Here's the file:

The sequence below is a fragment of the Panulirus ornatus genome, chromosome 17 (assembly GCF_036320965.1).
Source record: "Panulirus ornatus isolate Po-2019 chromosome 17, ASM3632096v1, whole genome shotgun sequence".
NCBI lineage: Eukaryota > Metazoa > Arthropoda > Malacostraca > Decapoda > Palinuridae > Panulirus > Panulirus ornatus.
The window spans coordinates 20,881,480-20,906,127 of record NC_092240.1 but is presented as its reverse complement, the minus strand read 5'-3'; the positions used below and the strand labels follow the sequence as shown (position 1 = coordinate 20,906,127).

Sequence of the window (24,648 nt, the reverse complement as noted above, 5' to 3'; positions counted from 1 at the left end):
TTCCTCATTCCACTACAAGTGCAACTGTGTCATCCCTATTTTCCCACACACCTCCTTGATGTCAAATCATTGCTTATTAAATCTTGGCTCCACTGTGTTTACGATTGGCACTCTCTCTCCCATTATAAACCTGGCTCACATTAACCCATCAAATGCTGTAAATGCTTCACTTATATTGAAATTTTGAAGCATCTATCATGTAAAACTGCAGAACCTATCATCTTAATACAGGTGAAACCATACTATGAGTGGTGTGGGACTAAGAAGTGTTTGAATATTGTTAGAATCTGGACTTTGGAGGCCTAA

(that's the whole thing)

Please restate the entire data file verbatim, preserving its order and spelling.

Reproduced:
The sequence below is a fragment of the Panulirus ornatus genome, chromosome 17 (assembly GCF_036320965.1).
Source record: "Panulirus ornatus isolate Po-2019 chromosome 17, ASM3632096v1, whole genome shotgun sequence".
NCBI lineage: Eukaryota > Metazoa > Arthropoda > Malacostraca > Decapoda > Palinuridae > Panulirus > Panulirus ornatus.
The window spans coordinates 20,881,480-20,906,127 of record NC_092240.1 but is presented as its reverse complement, the minus strand read 5'-3'; the positions used below and the strand labels follow the sequence as shown (position 1 = coordinate 20,906,127).

Sequence of the window (24,648 nt, the reverse complement as noted above, 5' to 3'; positions counted from 1 at the left end):
TTCCTCATTCCACTACAAGTGCAACTGTGTCATCCCTATTTTCCCACACACCTCCTTGATGTCAAATCATTGCTTATTAAATCTTGGCTCCACTGTGTTTACGATTGGCACTCTCTCTCCCATTATAAACCTGGCTCACATTAACCCATCAAATGCTGTAAATGCTTCACTTATATTGAAATTTTGAAGCATCTATCATGTAAAACTGCAGAACCTATCATCTTAATACAGGTGAAACCATACTATGAGTGGTGTGGGACTAAGAAGTGTTTGAATATTGTTAGAATCTGGACTTTGGAGGCCTAA